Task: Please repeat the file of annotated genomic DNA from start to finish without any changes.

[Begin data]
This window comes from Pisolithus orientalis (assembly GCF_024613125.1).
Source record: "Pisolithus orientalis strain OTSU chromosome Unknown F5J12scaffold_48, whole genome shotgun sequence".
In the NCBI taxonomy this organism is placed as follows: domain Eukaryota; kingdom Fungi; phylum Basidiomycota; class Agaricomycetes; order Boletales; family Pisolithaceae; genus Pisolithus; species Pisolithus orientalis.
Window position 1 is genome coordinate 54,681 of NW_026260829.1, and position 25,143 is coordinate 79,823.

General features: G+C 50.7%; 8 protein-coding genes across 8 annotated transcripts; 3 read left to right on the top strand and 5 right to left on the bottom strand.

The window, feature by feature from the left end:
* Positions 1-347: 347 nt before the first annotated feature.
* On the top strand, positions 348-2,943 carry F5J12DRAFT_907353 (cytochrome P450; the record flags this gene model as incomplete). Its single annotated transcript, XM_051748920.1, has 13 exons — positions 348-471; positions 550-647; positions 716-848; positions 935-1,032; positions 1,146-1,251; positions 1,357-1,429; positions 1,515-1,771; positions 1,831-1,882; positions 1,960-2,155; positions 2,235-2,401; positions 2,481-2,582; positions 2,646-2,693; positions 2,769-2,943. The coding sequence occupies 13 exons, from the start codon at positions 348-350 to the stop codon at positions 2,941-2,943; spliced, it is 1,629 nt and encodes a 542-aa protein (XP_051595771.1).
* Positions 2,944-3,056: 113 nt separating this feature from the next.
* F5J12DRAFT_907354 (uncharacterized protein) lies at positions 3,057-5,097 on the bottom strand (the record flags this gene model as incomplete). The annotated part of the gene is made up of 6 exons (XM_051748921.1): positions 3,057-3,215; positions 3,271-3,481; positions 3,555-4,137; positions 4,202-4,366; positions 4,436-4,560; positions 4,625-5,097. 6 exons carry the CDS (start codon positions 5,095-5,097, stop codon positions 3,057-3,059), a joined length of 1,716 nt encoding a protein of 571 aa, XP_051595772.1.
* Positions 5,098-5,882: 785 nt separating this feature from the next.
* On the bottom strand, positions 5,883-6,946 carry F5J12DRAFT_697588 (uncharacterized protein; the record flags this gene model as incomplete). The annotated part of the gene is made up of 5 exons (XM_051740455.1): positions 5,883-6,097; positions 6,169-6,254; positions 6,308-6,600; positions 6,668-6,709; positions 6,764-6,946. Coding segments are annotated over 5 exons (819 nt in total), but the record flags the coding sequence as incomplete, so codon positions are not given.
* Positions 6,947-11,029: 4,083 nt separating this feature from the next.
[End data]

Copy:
This window comes from Pisolithus orientalis (assembly GCF_024613125.1).
Source record: "Pisolithus orientalis strain OTSU chromosome Unknown F5J12scaffold_48, whole genome shotgun sequence".
In the NCBI taxonomy this organism is placed as follows: domain Eukaryota; kingdom Fungi; phylum Basidiomycota; class Agaricomycetes; order Boletales; family Pisolithaceae; genus Pisolithus; species Pisolithus orientalis.
Window position 1 is genome coordinate 54,681 of NW_026260829.1, and position 25,143 is coordinate 79,823.

General features: G+C 50.7%; 8 protein-coding genes across 8 annotated transcripts; 3 read left to right on the top strand and 5 right to left on the bottom strand.

The window, feature by feature from the left end:
* Positions 1-347: 347 nt before the first annotated feature.
* On the top strand, positions 348-2,943 carry F5J12DRAFT_907353 (cytochrome P450; the record flags this gene model as incomplete). Its single annotated transcript, XM_051748920.1, has 13 exons — positions 348-471; positions 550-647; positions 716-848; positions 935-1,032; positions 1,146-1,251; positions 1,357-1,429; positions 1,515-1,771; positions 1,831-1,882; positions 1,960-2,155; positions 2,235-2,401; positions 2,481-2,582; positions 2,646-2,693; positions 2,769-2,943. The coding sequence occupies 13 exons, from the start codon at positions 348-350 to the stop codon at positions 2,941-2,943; spliced, it is 1,629 nt and encodes a 542-aa protein (XP_051595771.1).
* Positions 2,944-3,056: 113 nt separating this feature from the next.
* F5J12DRAFT_907354 (uncharacterized protein) lies at positions 3,057-5,097 on the bottom strand (the record flags this gene model as incomplete). The annotated part of the gene is made up of 6 exons (XM_051748921.1): positions 3,057-3,215; positions 3,271-3,481; positions 3,555-4,137; positions 4,202-4,366; positions 4,436-4,560; positions 4,625-5,097. 6 exons carry the CDS (start codon positions 5,095-5,097, stop codon positions 3,057-3,059), a joined length of 1,716 nt encoding a protein of 571 aa, XP_051595772.1.
* Positions 5,098-5,882: 785 nt separating this feature from the next.
* On the bottom strand, positions 5,883-6,946 carry F5J12DRAFT_697588 (uncharacterized protein; the record flags this gene model as incomplete). The annotated part of the gene is made up of 5 exons (XM_051740455.1): positions 5,883-6,097; positions 6,169-6,254; positions 6,308-6,600; positions 6,668-6,709; positions 6,764-6,946. Coding segments are annotated over 5 exons (819 nt in total), but the record flags the coding sequence as incomplete, so codon positions are not given.
* Positions 6,947-11,029: 4,083 nt separating this feature from the next.